Ann Francke, Chief Executive, Chartered Management Institute

But quite apart from eliminating unnecessary costs, a growing body of research shows that businesses with greater gender balance report higher employee engagement, and enjoy increased productivity, creativity, and, ultimately, bigger profits. FTSE 350 companies with male-only boards are, according to a study by Grant Thornton, foregoing potential profits amounting to a 3% increase in the UK’s gross domestic product.[5]

For these reasons, organisations employing fewer than 250 staff might consider voluntarily uploading their gender pay gap reports, helping to cement their reputations as action-orientated supporters of women in business.

 

MYTH 4: The government will use This information to name and shame organisations with large gender pay gaps, creating PR disasters FOR MALE-DOMINATED FIRMS.

The new regulations have been put in place for two reasons. One—to create greater transparency around widely known issues surrounding the ‘leaky’ female talent pipeline. Two—to encourage organisations to take bold steps toward increasing diversity and inclusion in UK business in order to reduce the gender pay gap.

Publishing our gender pay gap has allowed us to understand the reasons for the gap and hold ourselves accountable to make changes. For example, we know that a sizeable part of our pay gap is a result of having fewer women in senior positions, so this is an area where we continue to focus our efforts. We’re also challenging our recruitment processes, making more senior jobs available on a flexible or part-time basis, and have introduced a return to work programme.

Laura Hinton, Executive Board Member and Head of People at PwC

Laura Hinton

When entering the numerical data required, organisations will have the option to also upload an action plan, such as this one created by everywoman partner FDM, which has already completed its 2017 report. In this, organisations can give context to their existing gender pay gap, demonstrate the action they intend to take, highlight any steps they have already taken to address the imbalance, and share the diversity and inclusion initiatives they will employ going forward. Rather than a PR disaster in waiting, this is an opportunity for organisations to get to grips with their talent pipeline issues, to formulate an action plan, and to share their commitment to diversity going forward in a dedicated and public forum, thereby limiting any damage to its reputation.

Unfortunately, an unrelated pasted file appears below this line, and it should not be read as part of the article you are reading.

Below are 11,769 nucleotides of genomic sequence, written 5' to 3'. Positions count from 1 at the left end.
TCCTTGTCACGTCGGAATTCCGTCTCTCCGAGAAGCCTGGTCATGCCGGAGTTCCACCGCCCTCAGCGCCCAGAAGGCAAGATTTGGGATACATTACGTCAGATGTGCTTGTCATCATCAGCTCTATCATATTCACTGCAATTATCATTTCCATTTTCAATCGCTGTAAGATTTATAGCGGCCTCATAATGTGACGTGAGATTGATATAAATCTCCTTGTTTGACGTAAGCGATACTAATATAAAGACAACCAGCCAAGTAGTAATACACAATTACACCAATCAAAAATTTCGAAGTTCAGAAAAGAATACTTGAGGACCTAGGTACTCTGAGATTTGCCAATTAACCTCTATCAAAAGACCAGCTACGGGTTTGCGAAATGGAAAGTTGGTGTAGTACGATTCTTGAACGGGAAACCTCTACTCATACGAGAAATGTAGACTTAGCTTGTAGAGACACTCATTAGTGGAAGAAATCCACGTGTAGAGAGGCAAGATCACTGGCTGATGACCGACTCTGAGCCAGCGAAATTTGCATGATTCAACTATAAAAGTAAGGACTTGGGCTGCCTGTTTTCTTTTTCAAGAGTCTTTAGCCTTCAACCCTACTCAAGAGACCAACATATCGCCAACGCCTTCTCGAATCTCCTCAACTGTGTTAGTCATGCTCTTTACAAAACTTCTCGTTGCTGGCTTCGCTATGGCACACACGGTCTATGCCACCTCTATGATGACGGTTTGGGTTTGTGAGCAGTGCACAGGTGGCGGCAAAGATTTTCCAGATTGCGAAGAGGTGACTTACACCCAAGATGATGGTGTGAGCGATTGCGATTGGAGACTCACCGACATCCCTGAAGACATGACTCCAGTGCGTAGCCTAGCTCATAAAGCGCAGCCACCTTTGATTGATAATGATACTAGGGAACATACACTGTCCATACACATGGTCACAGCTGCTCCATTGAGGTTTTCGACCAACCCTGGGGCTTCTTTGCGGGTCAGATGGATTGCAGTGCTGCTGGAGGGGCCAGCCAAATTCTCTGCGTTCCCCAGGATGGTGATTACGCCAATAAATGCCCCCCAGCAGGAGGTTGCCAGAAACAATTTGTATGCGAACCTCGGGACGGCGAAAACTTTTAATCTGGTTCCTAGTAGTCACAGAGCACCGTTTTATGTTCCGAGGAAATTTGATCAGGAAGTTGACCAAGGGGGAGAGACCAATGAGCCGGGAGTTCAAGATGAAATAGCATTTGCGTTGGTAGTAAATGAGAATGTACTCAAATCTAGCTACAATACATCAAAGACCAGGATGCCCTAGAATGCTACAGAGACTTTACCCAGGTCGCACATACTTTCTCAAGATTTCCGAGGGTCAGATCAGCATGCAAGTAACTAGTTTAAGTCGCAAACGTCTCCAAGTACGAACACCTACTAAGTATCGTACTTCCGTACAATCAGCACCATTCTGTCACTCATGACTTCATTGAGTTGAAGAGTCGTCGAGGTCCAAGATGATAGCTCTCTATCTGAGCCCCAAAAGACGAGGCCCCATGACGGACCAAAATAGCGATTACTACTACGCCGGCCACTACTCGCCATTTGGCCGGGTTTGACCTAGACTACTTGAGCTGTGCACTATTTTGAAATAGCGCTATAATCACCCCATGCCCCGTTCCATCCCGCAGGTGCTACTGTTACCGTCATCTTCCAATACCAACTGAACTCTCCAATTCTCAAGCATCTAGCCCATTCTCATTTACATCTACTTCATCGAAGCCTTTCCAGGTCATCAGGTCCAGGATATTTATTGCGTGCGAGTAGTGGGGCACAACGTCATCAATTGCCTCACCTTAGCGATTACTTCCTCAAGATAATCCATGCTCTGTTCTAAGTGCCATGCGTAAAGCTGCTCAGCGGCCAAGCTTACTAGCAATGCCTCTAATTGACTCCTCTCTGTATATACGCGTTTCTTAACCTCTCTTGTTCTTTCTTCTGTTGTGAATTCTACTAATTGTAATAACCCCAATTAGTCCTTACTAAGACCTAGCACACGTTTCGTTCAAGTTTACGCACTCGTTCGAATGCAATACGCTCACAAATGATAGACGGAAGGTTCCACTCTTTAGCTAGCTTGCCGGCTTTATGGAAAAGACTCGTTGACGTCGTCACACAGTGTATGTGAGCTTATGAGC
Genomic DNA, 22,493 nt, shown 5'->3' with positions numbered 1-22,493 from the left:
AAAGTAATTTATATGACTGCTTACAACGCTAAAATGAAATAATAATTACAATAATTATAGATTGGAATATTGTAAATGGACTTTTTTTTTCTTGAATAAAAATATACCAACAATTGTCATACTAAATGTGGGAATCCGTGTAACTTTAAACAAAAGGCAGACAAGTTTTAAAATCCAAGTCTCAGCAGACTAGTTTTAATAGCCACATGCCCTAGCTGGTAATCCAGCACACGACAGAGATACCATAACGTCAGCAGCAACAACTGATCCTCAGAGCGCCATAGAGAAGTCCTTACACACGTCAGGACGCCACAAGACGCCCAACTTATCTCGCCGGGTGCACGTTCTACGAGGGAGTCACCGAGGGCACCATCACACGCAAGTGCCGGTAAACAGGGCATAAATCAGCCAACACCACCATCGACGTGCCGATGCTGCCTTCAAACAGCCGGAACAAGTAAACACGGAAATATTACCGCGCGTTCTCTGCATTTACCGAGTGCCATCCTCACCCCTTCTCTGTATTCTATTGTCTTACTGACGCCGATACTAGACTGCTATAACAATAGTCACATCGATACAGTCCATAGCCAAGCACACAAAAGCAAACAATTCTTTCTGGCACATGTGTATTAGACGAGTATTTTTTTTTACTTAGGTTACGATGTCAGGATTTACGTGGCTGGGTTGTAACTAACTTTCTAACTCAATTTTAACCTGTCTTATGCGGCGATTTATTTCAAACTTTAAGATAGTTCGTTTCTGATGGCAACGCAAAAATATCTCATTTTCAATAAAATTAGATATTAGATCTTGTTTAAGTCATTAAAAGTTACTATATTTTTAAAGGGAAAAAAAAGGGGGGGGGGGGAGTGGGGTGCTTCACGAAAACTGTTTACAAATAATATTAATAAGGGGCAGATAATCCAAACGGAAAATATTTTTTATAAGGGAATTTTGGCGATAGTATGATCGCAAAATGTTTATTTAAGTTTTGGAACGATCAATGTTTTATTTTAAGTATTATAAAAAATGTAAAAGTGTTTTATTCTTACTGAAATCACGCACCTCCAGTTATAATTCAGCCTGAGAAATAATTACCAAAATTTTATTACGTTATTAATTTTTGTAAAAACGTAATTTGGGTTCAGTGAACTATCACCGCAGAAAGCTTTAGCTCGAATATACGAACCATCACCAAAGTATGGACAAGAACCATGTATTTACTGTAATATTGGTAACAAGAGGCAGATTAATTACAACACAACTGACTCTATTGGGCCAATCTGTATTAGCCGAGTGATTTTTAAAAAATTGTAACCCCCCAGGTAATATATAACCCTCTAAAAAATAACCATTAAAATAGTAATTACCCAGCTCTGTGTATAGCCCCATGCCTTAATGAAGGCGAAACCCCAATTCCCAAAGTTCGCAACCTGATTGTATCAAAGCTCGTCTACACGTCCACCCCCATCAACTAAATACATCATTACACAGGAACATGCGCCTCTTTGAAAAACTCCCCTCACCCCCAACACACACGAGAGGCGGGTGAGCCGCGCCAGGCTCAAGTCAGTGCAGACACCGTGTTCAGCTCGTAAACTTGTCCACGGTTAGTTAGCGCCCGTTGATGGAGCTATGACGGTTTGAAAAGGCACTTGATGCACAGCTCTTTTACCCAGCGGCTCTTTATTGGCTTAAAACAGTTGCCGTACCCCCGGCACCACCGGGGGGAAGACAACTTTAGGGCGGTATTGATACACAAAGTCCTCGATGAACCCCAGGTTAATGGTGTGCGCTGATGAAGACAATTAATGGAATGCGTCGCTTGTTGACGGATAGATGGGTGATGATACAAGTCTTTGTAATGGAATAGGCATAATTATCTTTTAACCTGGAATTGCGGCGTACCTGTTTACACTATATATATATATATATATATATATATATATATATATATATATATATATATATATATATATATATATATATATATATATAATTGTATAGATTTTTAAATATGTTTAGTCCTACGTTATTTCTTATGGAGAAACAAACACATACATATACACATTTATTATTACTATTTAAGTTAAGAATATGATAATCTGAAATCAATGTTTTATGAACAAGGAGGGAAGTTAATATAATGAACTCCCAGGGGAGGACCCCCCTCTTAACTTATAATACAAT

MYTH 5: MY ORGANISATION HAS MORE WOMEN THAN MEN IN LEADERSHIP POSITIONS; THEREFORE, WE DON’T HAVE A GENDER PAY GAP AND SHOULDN’T NEED TO REPORT.

The current gender pay gap of 18.1% expresses the difference between the average salaries of men and women. But it’s accepted that some organisations will have a gender pay gap that favours their female employees. This is normally expressed in minus figures.

Of the 251 professions listed under the Office of National Statistics’ industry pay gap calculator launched in December 2016, 47 have a pay gap in favour of women. These include graphic designers (-1%), occupational therapists (-5%) and probation officers (-25%).[6]

Understanding this data is helpful in building a national picture of the current gender diversity landscape and so even those organisations with a ‘flipped’ gender pay gap are legally required to publish their results if they employ more than 250 individuals.

The information provided in this guide is correct at publication (June 2017). For the latest updates concerning gender pay gap reporting, visit the government page https://www.gov.uk/guidance/gender-pay-gap-reporting-overview.

Photagraphy:

Twitter.com/LauraHintonPwC

Twitter.com/CMI_CEO


[1]The Organisation for Economic Co-operation and Development (OECD) shows a percentage decline of 8.2 in the average earnings of men and women in the UK since the turn of the millennium (down from 26.3% in 2000 to 18.1% according to the latest figures). See data.oecd.org/earnwage/gender-wage-gap.htm